Adopted legislation adds juvenile unit and repeals sales tax measure sent to ballot July 19. Vote on party lines: 5 Democrats voted yes, 4 Republicans voted no.
The Metropolitan King County Council today approved sending to the voters in November a proposal to fund criminal justice services by raising the sales and use tax in King County by two-tenths of one percent. If adopted, the revenue raised by the measure would go entirely to public safety services and include funds for the replacement of the County’s aging Youth Services Center.
In voting to place this measure before voters, the Council acted to repeal the sales tax measure adopted at its July 19 meeting. By including financing for the Youth Center as part of sales tax measure, the Council will no longer need to consider a separate funding source for construction of the facility.
“We have a duty to serve the justice needs of children and families in King County,” said Council Chair Bob Ferguson. “When we ask the voters to fund critical criminal justice and public safety services, it makes sense to include this core piece of our justice system in the proposal.”
“This modified proposal is a win-win. It is a better deal for the taxpayers and a better deal for our youth and families by ensuring their health and safety with the replacement of the overcrowded, outdated, and dilapidated Youth Services Center,” said Superior Court Presiding Judge Bruce Hilyer.
“The proposal we adopted today improves upon the ballot measure passed last week, because it not only ensures we can maintain our award-winning criminal justice system, it also provides a permanent fix for our crumbling juvenile court facility,” said Councilmember Julia Patterson, Chair of the Council’s Budget and Fiscal Management Committee.
“By putting this sales tax proposal on the ballot, the voters of King County will have the opportunity to decide the fate of two critical public safety issues—preserving critical, mandated regional criminal justice services and replacing the dilapidated Youth Services Center,” said Councilmember Larry Phillips. “Of the various tax proposals we considered, this option offers voters the greatest accountability and the lowest tax burden possible to achieve these basic public safety objectives.”
“Without this ballot measure, we are in danger of losing our important alternatives to incarceration,” said Councilmember Larry Gossett. “It is important to let the voters decide.”
The County’s Youth Services Center, located on 12th and Alder, provides juvenile justice services in King County, including the hearing of juvenile, runaway, and child abuse and neglect cases, juvenile detention and rehabilitation, and family support for those navigating the legal system. Sections of the facility are roughly 40 years old and have significant maintenance needs, including over $20 million of repairs to basic plumbing, heating, and electrical systems.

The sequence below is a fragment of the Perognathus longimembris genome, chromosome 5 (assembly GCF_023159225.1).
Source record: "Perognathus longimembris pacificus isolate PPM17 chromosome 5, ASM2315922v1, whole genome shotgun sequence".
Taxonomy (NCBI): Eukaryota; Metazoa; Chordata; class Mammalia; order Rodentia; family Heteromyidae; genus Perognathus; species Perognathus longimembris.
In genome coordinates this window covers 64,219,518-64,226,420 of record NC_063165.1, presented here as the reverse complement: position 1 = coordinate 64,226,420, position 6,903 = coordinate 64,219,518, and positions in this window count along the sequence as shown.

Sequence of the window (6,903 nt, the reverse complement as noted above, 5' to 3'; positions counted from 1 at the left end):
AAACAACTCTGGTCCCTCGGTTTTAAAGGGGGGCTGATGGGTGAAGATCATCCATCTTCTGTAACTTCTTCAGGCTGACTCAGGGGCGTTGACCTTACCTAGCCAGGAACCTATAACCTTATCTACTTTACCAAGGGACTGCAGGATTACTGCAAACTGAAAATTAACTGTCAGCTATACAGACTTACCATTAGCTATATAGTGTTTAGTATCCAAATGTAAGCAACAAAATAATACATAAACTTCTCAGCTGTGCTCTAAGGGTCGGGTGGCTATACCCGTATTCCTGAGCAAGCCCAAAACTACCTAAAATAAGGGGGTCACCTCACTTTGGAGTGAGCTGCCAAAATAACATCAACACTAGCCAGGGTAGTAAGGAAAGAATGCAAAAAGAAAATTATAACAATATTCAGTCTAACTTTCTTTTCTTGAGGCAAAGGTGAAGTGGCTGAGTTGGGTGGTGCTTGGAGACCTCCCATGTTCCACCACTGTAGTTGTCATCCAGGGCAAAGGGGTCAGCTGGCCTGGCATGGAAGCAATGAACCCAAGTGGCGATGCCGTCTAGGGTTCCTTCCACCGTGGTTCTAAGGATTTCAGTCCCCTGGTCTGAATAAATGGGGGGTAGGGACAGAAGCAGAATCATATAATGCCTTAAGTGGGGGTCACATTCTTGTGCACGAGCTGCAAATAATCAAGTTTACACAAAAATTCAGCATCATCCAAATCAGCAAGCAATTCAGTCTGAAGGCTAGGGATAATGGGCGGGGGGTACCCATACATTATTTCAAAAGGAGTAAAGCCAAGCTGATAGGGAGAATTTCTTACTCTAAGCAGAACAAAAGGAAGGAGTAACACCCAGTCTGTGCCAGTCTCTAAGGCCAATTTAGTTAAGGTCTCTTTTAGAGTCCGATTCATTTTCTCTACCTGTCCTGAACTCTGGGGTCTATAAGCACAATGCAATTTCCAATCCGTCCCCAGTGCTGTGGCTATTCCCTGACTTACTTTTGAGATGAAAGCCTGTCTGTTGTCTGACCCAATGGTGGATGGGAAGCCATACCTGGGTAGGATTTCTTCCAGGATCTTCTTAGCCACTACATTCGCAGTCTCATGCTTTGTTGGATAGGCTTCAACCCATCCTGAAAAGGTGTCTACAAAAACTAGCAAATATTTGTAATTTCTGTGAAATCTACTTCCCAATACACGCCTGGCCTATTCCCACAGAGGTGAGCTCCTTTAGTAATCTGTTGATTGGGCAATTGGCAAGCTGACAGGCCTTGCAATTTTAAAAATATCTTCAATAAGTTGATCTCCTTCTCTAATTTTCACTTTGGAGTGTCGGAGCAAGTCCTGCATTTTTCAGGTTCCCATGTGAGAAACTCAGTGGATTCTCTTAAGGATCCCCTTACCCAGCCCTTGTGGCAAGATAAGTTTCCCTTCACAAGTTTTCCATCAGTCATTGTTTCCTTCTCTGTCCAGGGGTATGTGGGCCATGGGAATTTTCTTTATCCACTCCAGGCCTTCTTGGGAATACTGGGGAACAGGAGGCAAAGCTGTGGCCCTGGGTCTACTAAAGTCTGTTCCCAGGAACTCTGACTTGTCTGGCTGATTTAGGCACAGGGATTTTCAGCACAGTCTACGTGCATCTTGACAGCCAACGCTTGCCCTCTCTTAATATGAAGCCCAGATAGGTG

In a letter to Council Chair Ferguson, the County’s elected public safety officials urged the Council to address the condition of the facility by dedicating funds toward the replacement of the Youth Center. This proposal will “resolve the urgent need to replace the decrepit juvenile court facility located at 12th and Alder, while still providing operating revenues for the criminal justice system,” wrote Prosecutor Dan Satterberg, Sheriff Sue Rahr, District Court Presiding Judge Barbara Linde, and Superior Court Presiding Judge Bruce Hilyer.
If approved by voters, the increase would generate approximately $35 million in revenue for King County in 2011 and $48 million in 2012, the first full year the tax would be collected. Under the proposal, 100 percent of the County’s portion of the proceeds would be used to maintain criminal justice services, including Sheriff deputies, the courts, the Prosecutor’s Office and Public Defense. Funds would also be directed towards funding the construction of the Youth Services Center.
The County currently faces a projected deficit of $60 million in its $620 million general fund for 2011. Over 75 percent of general fund dollars pay for criminal justice and public safety services.
By state law, forty percent of the tax proceeds would go to the 39 cities within King County based on their population. State law requires that cities must spend one-third of the proceeds on criminal justice services.
One-tenth of one percent of the proposed sales tax increase would sunset after three years. The second one-tenth of one percent would sunset in 20 years to allow the County to sell long-term debt to finance the construction of the Youth Center.
Along with an increase in the sales tax, the measure would use a portion of the County’s unincorporated area levy—$9.5 million in 2011—to fund police services in the County’s unincorporated communities.
If signed by the County Executive, this measure would be placed on the November 2, 2010 general election ballot.
Read more about this legislation on the King County Council’s LEGISEARCH system at http://mkcclegisearch.kingcounty.gov and type in “2010-0365”